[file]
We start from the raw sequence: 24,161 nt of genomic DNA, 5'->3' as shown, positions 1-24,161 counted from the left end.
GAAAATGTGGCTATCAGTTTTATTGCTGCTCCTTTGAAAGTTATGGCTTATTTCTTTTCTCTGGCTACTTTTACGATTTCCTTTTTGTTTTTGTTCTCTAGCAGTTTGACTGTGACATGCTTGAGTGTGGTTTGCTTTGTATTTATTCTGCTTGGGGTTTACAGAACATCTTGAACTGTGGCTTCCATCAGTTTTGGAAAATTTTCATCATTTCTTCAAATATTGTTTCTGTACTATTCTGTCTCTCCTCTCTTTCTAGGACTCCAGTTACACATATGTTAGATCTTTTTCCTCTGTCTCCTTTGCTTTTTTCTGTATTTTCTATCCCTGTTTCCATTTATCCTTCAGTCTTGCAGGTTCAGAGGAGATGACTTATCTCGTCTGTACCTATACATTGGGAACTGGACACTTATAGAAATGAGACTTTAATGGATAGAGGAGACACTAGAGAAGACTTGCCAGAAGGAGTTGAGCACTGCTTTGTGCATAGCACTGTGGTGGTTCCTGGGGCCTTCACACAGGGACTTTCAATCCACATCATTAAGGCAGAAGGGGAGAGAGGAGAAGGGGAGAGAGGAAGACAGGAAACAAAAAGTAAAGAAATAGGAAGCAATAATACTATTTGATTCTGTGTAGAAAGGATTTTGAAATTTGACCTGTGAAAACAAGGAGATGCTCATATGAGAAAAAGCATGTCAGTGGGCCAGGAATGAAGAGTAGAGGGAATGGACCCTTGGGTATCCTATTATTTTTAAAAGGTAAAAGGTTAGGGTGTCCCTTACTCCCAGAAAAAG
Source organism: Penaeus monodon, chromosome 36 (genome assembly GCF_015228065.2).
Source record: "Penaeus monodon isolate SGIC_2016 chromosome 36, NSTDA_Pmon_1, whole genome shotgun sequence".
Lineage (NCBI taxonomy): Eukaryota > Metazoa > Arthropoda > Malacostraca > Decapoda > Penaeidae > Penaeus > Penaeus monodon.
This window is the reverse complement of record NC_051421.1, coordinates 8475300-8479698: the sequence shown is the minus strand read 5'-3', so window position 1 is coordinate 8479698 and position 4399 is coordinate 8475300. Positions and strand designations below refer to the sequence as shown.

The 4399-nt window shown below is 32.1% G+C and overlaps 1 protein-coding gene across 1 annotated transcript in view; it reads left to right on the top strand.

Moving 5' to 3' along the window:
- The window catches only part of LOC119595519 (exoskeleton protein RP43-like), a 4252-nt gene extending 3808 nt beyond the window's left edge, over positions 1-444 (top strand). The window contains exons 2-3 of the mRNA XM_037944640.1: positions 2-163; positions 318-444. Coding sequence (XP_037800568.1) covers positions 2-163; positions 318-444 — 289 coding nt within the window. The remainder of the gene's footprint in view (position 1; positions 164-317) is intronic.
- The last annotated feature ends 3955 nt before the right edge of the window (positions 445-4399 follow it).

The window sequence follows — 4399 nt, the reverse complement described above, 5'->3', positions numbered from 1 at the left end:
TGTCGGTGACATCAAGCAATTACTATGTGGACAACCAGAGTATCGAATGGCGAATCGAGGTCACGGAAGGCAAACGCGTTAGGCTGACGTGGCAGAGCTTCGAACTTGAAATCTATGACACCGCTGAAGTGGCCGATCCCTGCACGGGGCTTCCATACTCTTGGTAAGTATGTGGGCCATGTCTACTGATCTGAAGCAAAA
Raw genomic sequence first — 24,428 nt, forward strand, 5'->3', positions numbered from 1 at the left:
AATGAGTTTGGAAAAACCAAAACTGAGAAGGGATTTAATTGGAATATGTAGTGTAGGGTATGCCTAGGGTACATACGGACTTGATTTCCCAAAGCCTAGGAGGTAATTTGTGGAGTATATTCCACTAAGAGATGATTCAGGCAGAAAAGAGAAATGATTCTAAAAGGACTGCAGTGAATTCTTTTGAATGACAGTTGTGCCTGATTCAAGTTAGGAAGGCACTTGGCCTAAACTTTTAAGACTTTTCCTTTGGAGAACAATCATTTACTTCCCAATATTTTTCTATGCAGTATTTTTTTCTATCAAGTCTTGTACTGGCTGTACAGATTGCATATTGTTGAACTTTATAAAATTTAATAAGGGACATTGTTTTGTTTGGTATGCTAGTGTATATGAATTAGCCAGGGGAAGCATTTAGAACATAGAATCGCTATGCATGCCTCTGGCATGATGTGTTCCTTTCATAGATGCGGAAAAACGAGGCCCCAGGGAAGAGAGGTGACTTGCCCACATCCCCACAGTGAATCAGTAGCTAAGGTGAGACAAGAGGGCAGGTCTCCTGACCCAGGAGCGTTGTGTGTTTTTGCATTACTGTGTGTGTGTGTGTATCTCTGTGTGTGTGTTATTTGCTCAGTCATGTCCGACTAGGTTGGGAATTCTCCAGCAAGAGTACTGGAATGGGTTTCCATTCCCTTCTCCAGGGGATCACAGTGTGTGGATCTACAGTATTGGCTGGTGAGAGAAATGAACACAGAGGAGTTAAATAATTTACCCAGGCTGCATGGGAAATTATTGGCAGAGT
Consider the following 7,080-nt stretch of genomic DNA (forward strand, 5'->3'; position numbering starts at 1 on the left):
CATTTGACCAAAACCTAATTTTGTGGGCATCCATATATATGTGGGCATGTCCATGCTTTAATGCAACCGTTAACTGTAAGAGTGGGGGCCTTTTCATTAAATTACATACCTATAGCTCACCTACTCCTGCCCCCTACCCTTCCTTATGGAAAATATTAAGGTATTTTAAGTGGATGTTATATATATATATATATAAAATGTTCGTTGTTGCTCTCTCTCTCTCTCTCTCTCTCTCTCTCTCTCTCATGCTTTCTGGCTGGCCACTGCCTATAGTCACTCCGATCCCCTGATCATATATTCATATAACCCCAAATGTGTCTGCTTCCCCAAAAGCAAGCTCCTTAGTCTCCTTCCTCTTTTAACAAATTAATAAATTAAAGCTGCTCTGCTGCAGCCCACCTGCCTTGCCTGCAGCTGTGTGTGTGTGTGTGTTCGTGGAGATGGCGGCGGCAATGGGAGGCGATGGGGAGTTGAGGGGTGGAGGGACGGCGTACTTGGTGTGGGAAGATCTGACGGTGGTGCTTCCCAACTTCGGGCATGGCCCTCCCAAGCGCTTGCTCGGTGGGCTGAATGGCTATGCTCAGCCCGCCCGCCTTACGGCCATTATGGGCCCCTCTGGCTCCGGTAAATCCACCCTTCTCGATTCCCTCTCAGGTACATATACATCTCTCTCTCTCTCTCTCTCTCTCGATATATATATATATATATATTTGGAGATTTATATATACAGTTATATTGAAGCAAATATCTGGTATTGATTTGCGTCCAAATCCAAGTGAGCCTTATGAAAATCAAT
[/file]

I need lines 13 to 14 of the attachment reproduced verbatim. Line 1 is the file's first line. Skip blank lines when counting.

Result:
Raw genomic sequence first — 24,428 nt, forward strand, 5'->3', positions numbered from 1 at the left:
AATGAGTTTGGAAAAACCAAAACTGAGAAGGGATTTAATTGGAATATGTAGTGTAGGGTATGCCTAGGGTACATACGGACTTGATTTCCCAAAGCCTAGGAGGTAATTTGTGGAGTATATTCCACTAAGAGATGATTCAGGCAGAAAAGAGAAATGATTCTAAAAGGACTGCAGTGAATTCTTTTGAATGACAGTTGTGCCTGATTCAAGTTAGGAAGGCACTTGGCCTAAACTTTTAAGACTTTTCCTTTGGAGAACAATCATTTACTTCCCAATATTTTTCTATGCAGTATTTTTTTCTATCAAGTCTTGTACTGGCTGTACAGATTGCATATTGTTGAACTTTATAAAATTTAATAAGGGACATTGTTTTGTTTGGTATGCTAGTGTATATGAATTAGCCAGGGGAAGCATTTAGAACATAGAATCGCTATGCATGCCTCTGGCATGATGTGTTCCTTTCATAGATGCGGAAAAACGAGGCCCCAGGGAAGAGAGGTGACTTGCCCACATCCCCACAGTGAATCAGTAGCTAAGGTGAGACAAGAGGGCAGGTCTCCTGACCCAGGAGCGTTGTGTGTTTTTGCATTACTGTGTGTGTGTGTGTATCTCTGTGTGTGTGTTATTTGCTCAGTCATGTCCGACTAGGTTGGGAATTCTCCAGCAAGAGTACTGGAATGGGTTTCCATTCCCTTCTCCAGGGGATCACAGTGTGTGGATCTACAGTATTGGCTGGTGAGAGAAATGAACACAGAGGAGTTAAATAATTTACCCAGGCTGCATGGGAAATTATTGGCAGAGT